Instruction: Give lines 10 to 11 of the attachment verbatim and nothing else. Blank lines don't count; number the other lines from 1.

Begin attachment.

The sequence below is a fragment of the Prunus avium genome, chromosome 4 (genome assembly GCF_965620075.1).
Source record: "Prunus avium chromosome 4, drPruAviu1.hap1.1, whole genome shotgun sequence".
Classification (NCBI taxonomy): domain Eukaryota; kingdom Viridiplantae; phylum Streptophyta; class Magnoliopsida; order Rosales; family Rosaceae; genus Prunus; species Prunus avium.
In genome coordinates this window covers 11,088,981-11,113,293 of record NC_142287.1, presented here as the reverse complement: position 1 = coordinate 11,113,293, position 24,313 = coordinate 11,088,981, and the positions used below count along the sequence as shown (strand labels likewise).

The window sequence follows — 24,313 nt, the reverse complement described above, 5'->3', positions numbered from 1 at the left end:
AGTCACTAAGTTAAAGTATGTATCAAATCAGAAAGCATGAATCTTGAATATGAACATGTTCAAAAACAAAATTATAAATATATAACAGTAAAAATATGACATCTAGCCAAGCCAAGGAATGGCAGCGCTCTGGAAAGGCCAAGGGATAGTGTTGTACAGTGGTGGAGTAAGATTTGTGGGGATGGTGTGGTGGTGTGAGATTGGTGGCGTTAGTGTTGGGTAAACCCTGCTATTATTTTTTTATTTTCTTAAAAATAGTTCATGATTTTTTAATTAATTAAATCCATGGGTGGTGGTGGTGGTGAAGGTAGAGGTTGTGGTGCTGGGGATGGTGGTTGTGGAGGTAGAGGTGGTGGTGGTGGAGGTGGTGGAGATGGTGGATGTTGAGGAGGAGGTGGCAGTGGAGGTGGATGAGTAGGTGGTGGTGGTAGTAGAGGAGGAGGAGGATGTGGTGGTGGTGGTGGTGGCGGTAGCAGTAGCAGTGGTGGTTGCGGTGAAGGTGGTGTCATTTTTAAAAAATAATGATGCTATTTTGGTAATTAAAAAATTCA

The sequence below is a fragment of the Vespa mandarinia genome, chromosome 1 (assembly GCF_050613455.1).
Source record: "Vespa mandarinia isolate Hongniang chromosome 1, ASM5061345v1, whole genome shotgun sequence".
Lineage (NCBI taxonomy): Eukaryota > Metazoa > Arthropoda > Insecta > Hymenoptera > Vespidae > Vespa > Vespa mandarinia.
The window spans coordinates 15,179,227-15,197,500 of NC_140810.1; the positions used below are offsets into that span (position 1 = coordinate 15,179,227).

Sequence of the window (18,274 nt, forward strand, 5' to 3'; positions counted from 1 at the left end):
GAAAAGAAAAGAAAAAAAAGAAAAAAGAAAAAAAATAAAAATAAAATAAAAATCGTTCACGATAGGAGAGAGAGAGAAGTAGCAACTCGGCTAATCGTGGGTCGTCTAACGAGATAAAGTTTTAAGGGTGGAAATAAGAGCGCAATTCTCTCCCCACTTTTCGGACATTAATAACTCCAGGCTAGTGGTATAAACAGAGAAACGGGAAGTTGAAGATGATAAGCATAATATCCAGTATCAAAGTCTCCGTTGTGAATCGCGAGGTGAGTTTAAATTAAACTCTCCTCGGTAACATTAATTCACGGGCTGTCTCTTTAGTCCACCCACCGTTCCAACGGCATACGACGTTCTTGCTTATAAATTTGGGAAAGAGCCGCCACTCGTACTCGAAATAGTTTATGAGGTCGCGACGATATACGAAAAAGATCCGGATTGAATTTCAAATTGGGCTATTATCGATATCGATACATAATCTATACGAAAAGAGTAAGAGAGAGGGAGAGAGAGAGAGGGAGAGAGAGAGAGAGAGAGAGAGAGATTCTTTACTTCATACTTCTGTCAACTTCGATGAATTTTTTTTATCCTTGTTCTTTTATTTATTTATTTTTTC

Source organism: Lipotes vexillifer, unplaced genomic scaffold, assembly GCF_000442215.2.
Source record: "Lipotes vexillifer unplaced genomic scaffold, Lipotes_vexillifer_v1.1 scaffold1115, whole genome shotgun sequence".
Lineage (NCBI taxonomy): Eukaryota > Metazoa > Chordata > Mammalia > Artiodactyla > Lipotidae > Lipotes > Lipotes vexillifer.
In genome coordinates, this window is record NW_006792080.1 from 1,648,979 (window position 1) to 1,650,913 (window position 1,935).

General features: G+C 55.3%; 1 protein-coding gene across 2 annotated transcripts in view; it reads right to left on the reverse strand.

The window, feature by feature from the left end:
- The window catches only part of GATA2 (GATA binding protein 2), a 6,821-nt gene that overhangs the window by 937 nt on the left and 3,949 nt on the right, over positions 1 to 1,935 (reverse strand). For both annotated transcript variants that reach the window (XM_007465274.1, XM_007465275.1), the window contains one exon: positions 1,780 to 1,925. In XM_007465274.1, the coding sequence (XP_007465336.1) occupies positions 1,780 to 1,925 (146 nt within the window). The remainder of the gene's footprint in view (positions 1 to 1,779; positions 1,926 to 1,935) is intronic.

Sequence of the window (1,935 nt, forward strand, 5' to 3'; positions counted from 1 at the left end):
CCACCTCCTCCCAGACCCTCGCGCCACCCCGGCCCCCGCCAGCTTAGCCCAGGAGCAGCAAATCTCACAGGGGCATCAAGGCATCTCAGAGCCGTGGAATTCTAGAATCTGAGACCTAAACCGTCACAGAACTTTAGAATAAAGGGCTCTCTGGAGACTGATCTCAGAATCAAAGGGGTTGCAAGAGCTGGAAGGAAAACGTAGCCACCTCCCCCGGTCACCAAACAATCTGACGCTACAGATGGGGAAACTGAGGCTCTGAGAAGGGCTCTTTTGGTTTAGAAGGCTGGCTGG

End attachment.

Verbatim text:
The window spans coordinates 15,179,227-15,197,500 of NC_140810.1; the positions used below are offsets into that span (position 1 = coordinate 15,179,227).

Sequence of the window (18,274 nt, forward strand, 5' to 3'; positions counted from 1 at the left end):